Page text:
Michigan Governor Rick Snyder testifies today before a congressional committee. He's there to explain how the water in Flint became undrinkable.
The once Republican rising star has seen his support in Michigan tumble because of the water crisis.
Snyder spoke Monday afternoon to business owners in West Michigan. He was doing something all governors do: highlighting job growth at a successful business.
“You’ve just heard the numbers. They’ve added 359 jobs in the last few years… here in Grand Rapids. That’s a tremendous success,” Snyder told reporters during the event.
But as Snyder spoke inside, about a dozen men stood across the street with a line of coffins. The wooden coffins, painted black, represented Flint area residents who’ve died from Legionaries Disease in the past few years.
The outbreak may be linked to Flint’s water.
In 2014, the city of Flint’s water source was switched to the Flint River to save money. But the river water was not properly treated.
It damaged the city’s pipes, which leached lead into the drinking water.
Flint’s crisis has become a national issue. During a nationally televised Democratic presidential debate in Flint earlier this month, former Secretary of State Hillary Clinton and Senator Bernie Sanders found little to agree on, except Governor Snyder.
“His dereliction of duty was irresponsible. He should resign,” Sanders told the audience to wide applause at Flint’s Whiting Auditorium.
“I agree,” replied Clinton, who also drew applause when she added, “the governor should resign or be recalled.”
In the past six months, Snyder’s approval rating has fallen about 30 percentage points. A recent poll found 34 % of Michiganders have a favorable view of Rick Snyder. Six months ago, the governor’s approval rating in the same poll was over 60 %. He still is viewed favorably by a majority of Republicans.
Still, it's quite a reversal for a soft-spoken businessman turned politician once thought to have national appeal. Many political observers say Governor Snyder’s falling poll numbers correspond to his fading influence in Lansing.
Susan Demas, editor of Inside Michigan Politics, says the Republican governor has always had an uneasy relationship with more conservative GOP legislative leaders.
“Those kinds of differences…. start to become more prominent when you have a governor who is politically damaged. And that is the case for Governor Snyder right now,” says Demas.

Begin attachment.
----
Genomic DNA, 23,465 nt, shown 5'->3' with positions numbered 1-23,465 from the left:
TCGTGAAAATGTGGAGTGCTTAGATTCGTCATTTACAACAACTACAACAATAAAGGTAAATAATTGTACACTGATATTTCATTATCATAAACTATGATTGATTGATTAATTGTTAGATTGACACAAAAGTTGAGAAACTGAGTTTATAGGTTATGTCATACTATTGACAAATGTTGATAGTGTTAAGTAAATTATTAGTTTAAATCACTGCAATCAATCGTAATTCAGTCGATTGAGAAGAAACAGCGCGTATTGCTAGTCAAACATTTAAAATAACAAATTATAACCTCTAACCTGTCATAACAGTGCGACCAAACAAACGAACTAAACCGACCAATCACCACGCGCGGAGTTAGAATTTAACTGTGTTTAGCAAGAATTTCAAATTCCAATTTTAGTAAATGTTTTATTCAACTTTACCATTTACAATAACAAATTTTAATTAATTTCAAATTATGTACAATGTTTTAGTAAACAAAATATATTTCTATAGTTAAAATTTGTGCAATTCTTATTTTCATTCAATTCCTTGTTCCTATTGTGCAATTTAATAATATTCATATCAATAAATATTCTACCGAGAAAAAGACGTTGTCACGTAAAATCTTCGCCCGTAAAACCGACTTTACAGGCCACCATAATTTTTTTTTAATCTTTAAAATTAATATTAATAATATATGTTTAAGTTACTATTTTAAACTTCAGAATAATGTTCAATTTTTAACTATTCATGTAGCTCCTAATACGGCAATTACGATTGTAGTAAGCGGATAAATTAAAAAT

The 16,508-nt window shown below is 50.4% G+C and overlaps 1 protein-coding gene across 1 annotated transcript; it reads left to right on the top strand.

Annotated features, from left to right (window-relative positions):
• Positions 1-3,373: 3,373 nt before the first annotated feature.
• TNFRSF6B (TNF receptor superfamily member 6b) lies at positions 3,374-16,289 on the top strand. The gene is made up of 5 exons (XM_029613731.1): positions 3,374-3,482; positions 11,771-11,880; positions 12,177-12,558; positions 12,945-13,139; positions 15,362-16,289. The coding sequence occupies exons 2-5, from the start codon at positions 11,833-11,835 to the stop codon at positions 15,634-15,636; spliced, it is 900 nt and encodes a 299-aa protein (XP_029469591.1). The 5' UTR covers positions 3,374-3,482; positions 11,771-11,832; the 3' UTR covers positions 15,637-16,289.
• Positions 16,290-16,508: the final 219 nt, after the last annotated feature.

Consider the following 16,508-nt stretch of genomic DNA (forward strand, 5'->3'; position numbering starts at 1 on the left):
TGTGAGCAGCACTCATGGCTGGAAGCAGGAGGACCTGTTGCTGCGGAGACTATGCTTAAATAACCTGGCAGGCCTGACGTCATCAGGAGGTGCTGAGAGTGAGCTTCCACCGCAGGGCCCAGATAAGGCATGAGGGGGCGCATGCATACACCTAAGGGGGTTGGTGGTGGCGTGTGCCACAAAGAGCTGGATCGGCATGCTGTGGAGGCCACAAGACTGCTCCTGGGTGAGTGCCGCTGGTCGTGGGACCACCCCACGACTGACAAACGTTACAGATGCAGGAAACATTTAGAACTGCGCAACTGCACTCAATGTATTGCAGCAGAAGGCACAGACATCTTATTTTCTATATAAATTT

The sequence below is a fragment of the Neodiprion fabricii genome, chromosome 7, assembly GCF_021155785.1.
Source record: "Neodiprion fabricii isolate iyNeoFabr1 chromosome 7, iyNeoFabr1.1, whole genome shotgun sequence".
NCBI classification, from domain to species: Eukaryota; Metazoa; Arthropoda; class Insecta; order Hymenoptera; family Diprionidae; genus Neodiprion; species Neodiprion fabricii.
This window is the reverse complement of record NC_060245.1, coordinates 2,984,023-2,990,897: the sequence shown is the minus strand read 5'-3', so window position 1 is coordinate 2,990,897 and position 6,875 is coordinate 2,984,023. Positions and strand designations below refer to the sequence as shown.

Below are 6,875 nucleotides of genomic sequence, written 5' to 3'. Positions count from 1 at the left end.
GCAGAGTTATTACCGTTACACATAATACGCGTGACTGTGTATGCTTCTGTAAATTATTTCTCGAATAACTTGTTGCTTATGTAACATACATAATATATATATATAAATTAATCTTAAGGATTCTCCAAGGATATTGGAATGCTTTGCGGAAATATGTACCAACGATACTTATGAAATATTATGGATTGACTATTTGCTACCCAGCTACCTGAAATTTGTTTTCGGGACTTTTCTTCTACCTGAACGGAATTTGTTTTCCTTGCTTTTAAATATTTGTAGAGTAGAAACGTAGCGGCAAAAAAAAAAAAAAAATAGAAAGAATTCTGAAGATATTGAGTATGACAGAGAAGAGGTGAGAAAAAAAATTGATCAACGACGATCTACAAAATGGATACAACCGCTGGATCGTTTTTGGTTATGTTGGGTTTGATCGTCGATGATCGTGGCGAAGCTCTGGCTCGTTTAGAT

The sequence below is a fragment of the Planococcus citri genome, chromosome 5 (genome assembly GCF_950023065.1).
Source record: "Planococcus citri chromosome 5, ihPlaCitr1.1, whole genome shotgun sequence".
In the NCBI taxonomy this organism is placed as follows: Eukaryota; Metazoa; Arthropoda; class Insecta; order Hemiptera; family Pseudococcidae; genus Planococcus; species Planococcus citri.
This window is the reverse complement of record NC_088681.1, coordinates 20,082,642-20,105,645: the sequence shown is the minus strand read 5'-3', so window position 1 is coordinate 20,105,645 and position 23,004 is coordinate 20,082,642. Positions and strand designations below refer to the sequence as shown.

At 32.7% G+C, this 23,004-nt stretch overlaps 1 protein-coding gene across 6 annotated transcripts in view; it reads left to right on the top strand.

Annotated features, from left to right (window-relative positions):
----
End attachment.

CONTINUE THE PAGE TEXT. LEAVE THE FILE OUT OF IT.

Dozens of state lawmakers were milling around on the floor of the Michigan state House on Tuesday waiting to vote on relatively minor bills.
There are big issues to be addressed, including a bailout for the Detroit’s Public School system.
However, House Democratic leader Tim Greimel says the governor is struggling to get his agenda through the legislature.
'There’s no question that the Flint water disaster has hurt the governor’s ability to get thing done in Lansing,” says Greimel. The Democratic leader recently called on the governor to resign for his administration’s handling of the water crisis. Snyder dismisses the calls for him to resign, saying he wants to stay to fix the problem.
Republican lawmakers, like state Rep. Ed Canfield, say the governor is working with them. “He has presented his ideas. We’re going to come back with our ideas,” says Canfield, “I don’t think any of that has changed.”
Governor Snyder insists that he’s committed to solving Flint’s water crisis and other thorny state issues.
“I believe I’ve got a mandate from the people of Michigan to work hard on making this a better state,” Snyder told reporters this week, “I’ve been focused in on reinventing Michigan for several years and I’m going to keep it up.”
But he may soon face another challenge.
On Easter Sunday, volunteers will start collecting signatures on a recall petition.
Reverend David Bullock is leading the effort to recall Snyder.
“This is about regular folks in Flint, Detroit, Highland Park, Benton Harbor, who’ve been affected by the Snyder administration’s policies…that are simply saying enough is enough,” says Bullock.
The recall campaign will have to collect nearly 800,000 valid signatures in just 60 days. A tall order, but against a governor whom polls show a majority of Michigan residents have now lost faith in.